MEDLEY JUKEBOX - The Art Of Letting Go

Medley Jukebox - The Art Of Letting Go

12 songs
46:29 minutes
***** **


Risen from the ashes of Myein, an alternative rock band that made some local headlines during the Emergenza festivals at the turn of the millennium, Medley Jukebox started apparently quite apparently, with their debut album Tinky Winky Was A Pornstar containing only one song that ran for majestic fifty minutes. The follow-up Francis 4 Coppola saw them recruit vocalist Steve Birtz and revert to more regular song structures. Unfamiliar with both these records, The Art Of Letting Go is my first experience with this Luxembourgish sextet.

Once through the album, you’ll find yourself a little confused about how to describe their music. Alternative rock is the common denominator, but Medley Jukebox seem to have so many influences that it’s hard for them to limit themselves to one specific genre. The twelve songs, all running between two and five minutes, come with playful guitars that at times flirt with math rock, then again use a lot of effects, as on Just Like The Movies where they remind me of Tom Morello. Summernight has all it takes to make it to the national radio charts.

The production was in the able hands of Charel Stoltz, which explains the typical Luxembourgish sound, and at times the festive backing vocals draw parallels to Eternal Tango (although the latter’s sound is far more radio-friendly), while the occasional busy guitar work could be from Mutiny On The Bounty. Steve Birtz’s vocals are probably a matter of taste. At times he sounds ok, and it seems as if he knows what he’s doing, but his nasal singing could use more grittiness and edge.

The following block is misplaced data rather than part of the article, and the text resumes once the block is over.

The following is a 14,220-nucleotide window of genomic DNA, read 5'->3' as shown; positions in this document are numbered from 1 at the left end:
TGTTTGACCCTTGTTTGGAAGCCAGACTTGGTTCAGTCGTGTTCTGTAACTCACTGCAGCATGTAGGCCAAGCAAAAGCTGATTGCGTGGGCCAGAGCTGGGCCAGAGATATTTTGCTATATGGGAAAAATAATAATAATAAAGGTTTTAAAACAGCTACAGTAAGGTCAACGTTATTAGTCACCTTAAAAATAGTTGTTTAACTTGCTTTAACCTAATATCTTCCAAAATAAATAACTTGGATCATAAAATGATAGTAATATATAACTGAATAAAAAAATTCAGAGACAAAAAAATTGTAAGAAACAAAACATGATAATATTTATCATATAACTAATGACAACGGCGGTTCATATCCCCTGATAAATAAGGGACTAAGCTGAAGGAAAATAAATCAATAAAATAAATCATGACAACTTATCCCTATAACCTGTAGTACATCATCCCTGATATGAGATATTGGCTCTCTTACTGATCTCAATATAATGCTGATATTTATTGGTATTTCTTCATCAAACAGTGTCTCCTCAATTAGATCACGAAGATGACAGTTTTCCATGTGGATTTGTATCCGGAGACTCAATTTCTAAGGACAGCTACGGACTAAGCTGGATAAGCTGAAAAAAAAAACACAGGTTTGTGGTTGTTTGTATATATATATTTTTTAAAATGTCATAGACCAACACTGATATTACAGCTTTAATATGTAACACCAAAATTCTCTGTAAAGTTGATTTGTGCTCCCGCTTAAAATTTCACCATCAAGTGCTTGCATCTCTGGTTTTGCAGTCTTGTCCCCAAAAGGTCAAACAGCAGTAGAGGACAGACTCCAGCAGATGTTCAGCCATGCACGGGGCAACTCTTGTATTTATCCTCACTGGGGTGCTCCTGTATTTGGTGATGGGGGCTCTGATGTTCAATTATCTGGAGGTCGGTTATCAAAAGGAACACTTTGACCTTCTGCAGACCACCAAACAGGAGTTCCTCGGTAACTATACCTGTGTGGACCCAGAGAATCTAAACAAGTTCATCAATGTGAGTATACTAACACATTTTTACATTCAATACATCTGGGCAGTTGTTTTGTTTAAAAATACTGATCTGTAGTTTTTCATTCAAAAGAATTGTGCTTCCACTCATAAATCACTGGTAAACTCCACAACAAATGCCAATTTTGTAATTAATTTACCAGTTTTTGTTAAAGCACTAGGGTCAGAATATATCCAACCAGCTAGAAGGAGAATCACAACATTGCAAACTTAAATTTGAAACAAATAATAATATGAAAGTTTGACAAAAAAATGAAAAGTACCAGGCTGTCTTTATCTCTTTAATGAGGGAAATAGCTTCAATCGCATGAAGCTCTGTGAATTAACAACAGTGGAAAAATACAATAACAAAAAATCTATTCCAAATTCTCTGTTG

The Art Of Letting Go is a concept album, retelling the story of Morpheus and Eurydice in a modern setting. I never paid much attention when it came to ancient Greek mythology, and know Morpheus only from Neil Gaiman’s Sandman comics, so I am not getting into the story, although the booklet could have presented it in a more eye-friendly way. But that’s probably due to the limitations of a self-financed band.

Medley Jukebox certainly won’t start a cultural revolution with The Art Of Letting Go, and while it has its highs and lows, there is certainly plenty to discover. The musicians are all beyond fault, the instrumentation is thoroughly thought through, and somehow I catch myself labelling their chosen direction progressive alternative rock. Fans of At The Drive-In, Mars Volta, Coheed And Cambria should find a lot to like. I appreciate how Medley Jukebox combine familiar alt rock patterns with their experimental attitude, and believe that they still have that grand and luminous moment ahead of them.

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